"With U.S. economic growth showing signs of improvement and the (Fed) clearly embarked on a monetary tightening cycle, the significant correction that has already occurred in bonds and the U.S. dollar may already reflect an adequate wind-back of the market’s Trump exuberance." Tim Condon, economist at ING Financial Markets, said in the Reuters Global Market Forum chatroom that he "would not anticipate any more Democrat support for Republicans' tax reform than for ObamaCare reform."But "the good news for investors is that the global economy is picking up," Condon said. "I view the current selling as a buying opportunity." The U.S. 10-year bond yield US10YT=RR, which hit a one-month low on Monday, rose to 2.3836 percent on Tuesday. The dollar was little changed at 110.63 yen JPY=D4 after recovering from its lowest level since November on Monday.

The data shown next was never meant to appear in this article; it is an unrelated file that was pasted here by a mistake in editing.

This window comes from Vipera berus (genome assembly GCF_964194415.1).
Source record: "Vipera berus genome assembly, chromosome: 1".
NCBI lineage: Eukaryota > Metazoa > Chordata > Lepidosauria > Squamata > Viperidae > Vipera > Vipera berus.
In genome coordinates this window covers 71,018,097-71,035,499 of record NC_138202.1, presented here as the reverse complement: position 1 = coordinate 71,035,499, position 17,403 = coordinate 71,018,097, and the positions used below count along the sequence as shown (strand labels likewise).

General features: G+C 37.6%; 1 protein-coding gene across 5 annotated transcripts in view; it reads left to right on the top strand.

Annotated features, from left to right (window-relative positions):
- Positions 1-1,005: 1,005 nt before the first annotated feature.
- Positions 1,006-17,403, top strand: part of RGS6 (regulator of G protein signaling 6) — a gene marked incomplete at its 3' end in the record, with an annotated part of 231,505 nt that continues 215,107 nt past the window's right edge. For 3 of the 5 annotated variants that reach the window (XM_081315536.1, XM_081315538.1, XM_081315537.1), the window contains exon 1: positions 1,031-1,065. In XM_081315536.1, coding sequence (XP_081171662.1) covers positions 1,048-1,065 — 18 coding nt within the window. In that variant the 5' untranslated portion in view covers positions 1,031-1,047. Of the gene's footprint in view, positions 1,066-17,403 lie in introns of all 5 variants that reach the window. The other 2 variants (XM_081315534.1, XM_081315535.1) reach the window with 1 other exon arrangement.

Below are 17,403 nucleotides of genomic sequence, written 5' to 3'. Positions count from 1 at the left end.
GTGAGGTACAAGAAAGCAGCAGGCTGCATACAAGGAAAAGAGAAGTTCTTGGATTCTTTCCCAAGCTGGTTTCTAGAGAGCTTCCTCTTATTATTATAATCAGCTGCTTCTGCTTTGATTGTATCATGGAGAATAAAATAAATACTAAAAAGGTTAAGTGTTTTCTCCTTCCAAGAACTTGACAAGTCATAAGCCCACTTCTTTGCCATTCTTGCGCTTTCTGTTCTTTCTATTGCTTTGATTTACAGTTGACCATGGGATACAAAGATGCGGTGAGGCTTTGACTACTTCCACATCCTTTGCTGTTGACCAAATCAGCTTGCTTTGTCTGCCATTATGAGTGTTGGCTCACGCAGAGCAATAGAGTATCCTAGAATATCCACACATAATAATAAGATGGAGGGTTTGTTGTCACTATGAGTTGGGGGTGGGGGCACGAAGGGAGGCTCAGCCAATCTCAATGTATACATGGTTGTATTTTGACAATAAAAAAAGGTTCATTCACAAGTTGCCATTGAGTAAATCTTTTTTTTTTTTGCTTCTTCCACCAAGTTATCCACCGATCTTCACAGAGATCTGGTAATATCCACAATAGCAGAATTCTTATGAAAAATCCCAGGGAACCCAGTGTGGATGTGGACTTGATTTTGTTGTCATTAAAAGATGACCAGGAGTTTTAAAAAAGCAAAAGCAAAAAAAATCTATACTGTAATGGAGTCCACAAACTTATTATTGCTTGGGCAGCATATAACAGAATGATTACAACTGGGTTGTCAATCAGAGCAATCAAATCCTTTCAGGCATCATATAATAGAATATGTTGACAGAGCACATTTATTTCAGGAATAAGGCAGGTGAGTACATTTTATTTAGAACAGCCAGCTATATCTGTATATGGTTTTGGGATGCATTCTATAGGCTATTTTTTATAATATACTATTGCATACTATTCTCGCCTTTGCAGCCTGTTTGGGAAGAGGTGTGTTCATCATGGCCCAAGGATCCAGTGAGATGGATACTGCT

The dollar index . DXY inched up to 99.226 after slumping to a 4-1/2-month low on Monday. The euro EUR=EBS was steady at $1.0861 on Tuesday, after touching its highest point since November on Monday. Sterling GBP=D3 was flat at $1.2554, with Prime Minister Theresa May due to formally notify the European Union of Britain's intention to leave the club on Wednesday. It hit a seven-week high on Monday. In commodities, the return of risk appetite and the dollar's relative weakness helped lift oil from a level close to the 3-1/2-month low seen last week, but gains were capped by lingering concerns about whether OPEC-led output cuts can offset surging U.S. production. U.S. crude CLc1 gained 0.5 percent to $47.98 a barrel, after dropping as much as 1.9 percent on Monday. Global benchmark crude LCOc1 rose 0.5 percent to $50.99. Gold XAU= was flat at $1,253.83 an ounce on Tuesday, after pulling back from the one-month-high touched on Monday.

Tight supply, higher prices weigh on U.S. home sales